The voices of patients with Parkinson disease are characterized by low vocal intensity, monotonicity, and hoarseness (Aronson, 1990; Logemann, Fisher, Boshes, & Blonsky, 1978), which may contribute to a reduction in speech intelligibility (Ramig, 1992; Maclay, 1992). These characteristics have been associated with reduced vocal fold adduction (Hanson, Gerratt, & Ward, 1984; Perez, Ramig, Smith, & Dromey, in press; Smith, Ramig, Dromey, Perez, & Samandari, 1995) and impaired respiratory function (Critchley, 1981; Murdoch, Chenery, & Bowler, 1989; Solomon & Hixon, 1993). Recently, posttreatment increases in vocal intensity (measured as the sound pressure level of a subject’s speech) and fundamental frequency variability have been reported in patients with Parkinson disease following one of two forms of intensive speech treatment (Ramig, Countryman, Thompson, & Horii, 1995). One type of treatment focused on increasing inspiratory and expiratory volumes for speech in order to increase subglottal air pressure, since greater passive recoil forces at high lung volumes can contribute to pressure increases (Hixon, 1973). This approach was termed the respiratory effort treatment (R). The other treatment focused on increasing both respiratory effort and vocal fold adduction and is known as the Lee Silverman Voice Treatment (LSVT). Posttreatment findings documented clinically and statistically significant increases in sound pressure level primarily for the subjects who received treatment designed to increase vocal fold adduction as well as respiratory volumes (Ramig et al., 1995). For example, the LSVT subjects increased on average 12 dB for sustained vowels, 6 dB for a reading passage, and 4 dB for a monologue task. On the other hand, subjects who received the respiratory treatment alone decreased on average 2 dB for sustained vowel phonation and increased 2 dB for reading and 1 dB for the monologue task (Ramig et al., 1995).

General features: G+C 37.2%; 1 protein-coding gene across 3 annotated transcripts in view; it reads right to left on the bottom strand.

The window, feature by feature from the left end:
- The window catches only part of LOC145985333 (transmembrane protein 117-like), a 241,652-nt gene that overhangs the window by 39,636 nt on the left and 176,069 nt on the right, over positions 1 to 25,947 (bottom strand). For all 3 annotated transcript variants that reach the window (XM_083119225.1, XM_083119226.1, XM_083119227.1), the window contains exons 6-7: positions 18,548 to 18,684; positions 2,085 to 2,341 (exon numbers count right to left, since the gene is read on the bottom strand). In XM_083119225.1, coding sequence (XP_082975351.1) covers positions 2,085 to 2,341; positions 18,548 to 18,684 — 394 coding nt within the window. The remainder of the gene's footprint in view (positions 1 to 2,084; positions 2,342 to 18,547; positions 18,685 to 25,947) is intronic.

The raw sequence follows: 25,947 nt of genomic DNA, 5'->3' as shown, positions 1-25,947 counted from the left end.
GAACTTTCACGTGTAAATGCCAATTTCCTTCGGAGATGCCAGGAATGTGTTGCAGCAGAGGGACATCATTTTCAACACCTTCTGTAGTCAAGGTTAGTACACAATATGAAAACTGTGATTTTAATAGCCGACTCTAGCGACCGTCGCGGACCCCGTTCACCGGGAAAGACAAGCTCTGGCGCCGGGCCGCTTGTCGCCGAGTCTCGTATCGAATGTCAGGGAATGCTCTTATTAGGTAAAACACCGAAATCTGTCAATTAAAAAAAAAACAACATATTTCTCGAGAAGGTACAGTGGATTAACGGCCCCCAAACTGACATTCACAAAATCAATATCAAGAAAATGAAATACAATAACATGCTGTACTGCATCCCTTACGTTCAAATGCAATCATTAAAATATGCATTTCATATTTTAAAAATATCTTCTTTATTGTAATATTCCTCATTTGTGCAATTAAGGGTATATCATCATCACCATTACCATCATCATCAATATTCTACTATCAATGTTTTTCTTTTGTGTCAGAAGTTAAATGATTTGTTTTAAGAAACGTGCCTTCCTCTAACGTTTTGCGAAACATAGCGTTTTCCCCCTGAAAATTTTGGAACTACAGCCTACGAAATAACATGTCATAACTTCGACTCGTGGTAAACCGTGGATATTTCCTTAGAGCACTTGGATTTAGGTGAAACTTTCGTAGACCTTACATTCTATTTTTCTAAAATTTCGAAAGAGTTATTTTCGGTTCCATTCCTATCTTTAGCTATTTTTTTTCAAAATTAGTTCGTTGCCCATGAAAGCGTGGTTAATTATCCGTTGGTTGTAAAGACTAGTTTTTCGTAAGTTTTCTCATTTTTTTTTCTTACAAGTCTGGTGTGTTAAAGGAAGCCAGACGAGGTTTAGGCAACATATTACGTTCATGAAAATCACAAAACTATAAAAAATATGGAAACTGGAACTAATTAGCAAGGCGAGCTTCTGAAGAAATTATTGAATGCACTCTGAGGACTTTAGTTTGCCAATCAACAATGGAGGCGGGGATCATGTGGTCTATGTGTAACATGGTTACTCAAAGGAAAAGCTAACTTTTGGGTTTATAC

It was speculated that the combination of increased subglottal air pressure and vocal fold adduction was necessary to optimize the aerodynamic mechanism of intensity control in patients with Parkinson disease. This speculation was based on reports of vocal intensity control described in healthy subjects (Gauffin & Sundberg, 1989; Titze & Sundberg, 1992). For healthy speakers, increases in vocal intensity have been associated with increases in respiratory volumes (Hixon, 1973; Russell & Stathopoulos, 1988), sub-glottal air pressure (Isshiki, 1964), and vocal fold adduction (Scherer, 1991; Sundberg, Titze, & Scherer, 1993).
The purpose of this study was to evaluate the aerodynamic and adductory changes associated with intensity control in patients with Parkinson disease following one of two forms of intensive speech treatment. It was hypothesized that subjects whose treatment focused on increased vocal fold adduction and respiratory volumes would show changes in aerodynamic measures that would correspond to mechanisms of intensity change in healthy speakers (Dromey, Ramig, & Johnson, 1995). It was hypothesized that those subjects whose treatment emphasized increased respiratory volumes would have limited changes in aerodynamic and glottographic measures accompanying any SPL changes.
Method
Subjects